In the Ecclesiazousae, Aristophanes presents his audience with a radical political question: what if the entire Athenian democracy were turned over to the women of the city, and they became the custodians of democracy rather than the men? As Zeitlin (1999) notes, the overall effect of this radical change is never fully explored within the play, and thus there is ambiguity as to whether or not this “communist” innovation deserves political approbation or blame. However, as Lape (2004) explores, Greek comedy had a powerful ability to reinforce norms and laws in society. Given the attitudes of Greek men concerning the nature and roles of gender, as explained by Carson (1990), these norms starkly contrast with the image of gynecocracy presented upon the stage. However, the “women” on stage are not really women: both within the plot of the play itself as well as in its performance, the notion of a female identity is a fractured one. In order to be palatable to a male audience or to win power in the state, the women must physically and culturally assimilate to the roles of men; however, when presented as women, they are caricatured as totally reckless. Given the normative power of comedy in Athens, and using an analysis in line with that of De Beauvoir (1969), I will show how this inversion of the male dominant society is hardly an inversion at all but rather an affirmation of that very society. Further, it reveals the Athenian perceptual framework which divides women’s subjective experience between stereotypes and confines their freedom to express this subjectivity with the same validity as men.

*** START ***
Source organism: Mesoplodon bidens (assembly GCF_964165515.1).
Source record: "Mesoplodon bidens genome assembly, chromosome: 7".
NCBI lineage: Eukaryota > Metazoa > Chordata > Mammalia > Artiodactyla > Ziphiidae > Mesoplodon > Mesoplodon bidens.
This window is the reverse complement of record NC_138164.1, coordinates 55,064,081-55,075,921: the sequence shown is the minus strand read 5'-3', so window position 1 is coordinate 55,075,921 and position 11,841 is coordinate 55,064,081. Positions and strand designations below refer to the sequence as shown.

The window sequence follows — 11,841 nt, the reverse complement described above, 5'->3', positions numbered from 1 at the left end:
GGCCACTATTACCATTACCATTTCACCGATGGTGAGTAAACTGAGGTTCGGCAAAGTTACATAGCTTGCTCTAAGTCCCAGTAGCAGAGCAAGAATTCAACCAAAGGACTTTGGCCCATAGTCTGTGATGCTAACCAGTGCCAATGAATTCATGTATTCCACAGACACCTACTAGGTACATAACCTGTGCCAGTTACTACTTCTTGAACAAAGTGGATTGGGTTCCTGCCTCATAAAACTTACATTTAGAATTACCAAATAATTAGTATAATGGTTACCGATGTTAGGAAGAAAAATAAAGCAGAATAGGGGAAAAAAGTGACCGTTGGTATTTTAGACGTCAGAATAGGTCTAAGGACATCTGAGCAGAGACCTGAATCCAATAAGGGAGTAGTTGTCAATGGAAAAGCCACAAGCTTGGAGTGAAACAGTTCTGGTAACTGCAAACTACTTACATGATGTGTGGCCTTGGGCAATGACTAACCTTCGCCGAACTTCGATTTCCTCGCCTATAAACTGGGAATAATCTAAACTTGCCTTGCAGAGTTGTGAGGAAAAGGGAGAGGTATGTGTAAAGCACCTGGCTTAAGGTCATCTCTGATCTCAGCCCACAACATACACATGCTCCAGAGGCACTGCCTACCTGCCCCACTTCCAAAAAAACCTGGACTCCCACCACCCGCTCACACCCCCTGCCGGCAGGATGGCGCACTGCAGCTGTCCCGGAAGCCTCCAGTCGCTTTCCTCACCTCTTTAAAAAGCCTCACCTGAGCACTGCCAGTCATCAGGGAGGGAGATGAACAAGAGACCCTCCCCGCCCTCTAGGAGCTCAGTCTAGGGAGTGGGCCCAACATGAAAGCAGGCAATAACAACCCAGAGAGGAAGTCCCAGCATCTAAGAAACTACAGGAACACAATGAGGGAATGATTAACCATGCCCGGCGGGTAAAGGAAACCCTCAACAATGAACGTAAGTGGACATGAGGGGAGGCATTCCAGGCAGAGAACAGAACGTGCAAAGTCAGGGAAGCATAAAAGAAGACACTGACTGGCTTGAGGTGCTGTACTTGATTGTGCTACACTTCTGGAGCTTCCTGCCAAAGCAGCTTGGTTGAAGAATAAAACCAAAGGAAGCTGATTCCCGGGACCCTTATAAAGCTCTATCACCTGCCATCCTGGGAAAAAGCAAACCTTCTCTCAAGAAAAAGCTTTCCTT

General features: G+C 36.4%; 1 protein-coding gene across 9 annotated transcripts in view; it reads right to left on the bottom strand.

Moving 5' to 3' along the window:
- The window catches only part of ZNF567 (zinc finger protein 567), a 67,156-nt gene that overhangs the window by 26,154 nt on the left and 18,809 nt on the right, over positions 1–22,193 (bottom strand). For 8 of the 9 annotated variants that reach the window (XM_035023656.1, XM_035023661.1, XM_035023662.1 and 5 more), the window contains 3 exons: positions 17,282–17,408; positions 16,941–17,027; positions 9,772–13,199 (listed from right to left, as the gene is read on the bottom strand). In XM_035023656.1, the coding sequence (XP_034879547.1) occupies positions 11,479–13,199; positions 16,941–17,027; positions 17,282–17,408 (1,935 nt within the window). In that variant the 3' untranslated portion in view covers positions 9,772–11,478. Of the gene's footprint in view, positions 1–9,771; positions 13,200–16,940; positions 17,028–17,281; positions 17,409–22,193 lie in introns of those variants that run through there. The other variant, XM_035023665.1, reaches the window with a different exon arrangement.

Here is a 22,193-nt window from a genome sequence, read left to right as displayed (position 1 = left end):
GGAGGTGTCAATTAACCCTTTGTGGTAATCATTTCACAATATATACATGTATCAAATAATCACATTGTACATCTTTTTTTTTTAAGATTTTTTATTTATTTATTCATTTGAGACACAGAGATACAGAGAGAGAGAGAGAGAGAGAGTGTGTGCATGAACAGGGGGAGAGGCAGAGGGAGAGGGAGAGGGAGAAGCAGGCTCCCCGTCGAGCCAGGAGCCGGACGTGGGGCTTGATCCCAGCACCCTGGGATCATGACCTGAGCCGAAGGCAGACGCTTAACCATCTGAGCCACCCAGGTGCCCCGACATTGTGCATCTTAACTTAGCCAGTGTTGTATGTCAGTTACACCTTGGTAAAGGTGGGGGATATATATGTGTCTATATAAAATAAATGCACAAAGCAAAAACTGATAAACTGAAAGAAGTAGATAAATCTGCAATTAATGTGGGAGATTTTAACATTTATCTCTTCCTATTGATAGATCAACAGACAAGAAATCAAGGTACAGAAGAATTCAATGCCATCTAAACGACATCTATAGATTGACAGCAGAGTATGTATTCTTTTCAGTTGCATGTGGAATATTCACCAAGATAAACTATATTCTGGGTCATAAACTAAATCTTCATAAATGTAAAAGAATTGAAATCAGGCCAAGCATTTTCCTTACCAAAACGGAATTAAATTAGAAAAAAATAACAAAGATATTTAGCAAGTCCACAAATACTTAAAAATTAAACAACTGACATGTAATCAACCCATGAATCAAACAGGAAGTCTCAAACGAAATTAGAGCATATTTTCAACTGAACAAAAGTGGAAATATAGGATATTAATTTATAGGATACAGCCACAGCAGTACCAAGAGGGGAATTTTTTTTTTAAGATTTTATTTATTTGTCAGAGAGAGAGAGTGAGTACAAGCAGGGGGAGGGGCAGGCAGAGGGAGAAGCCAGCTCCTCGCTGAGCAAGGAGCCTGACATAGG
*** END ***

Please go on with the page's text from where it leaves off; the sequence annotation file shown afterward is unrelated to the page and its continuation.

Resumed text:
The Next Generation: Papers by Undergraduate Classics Students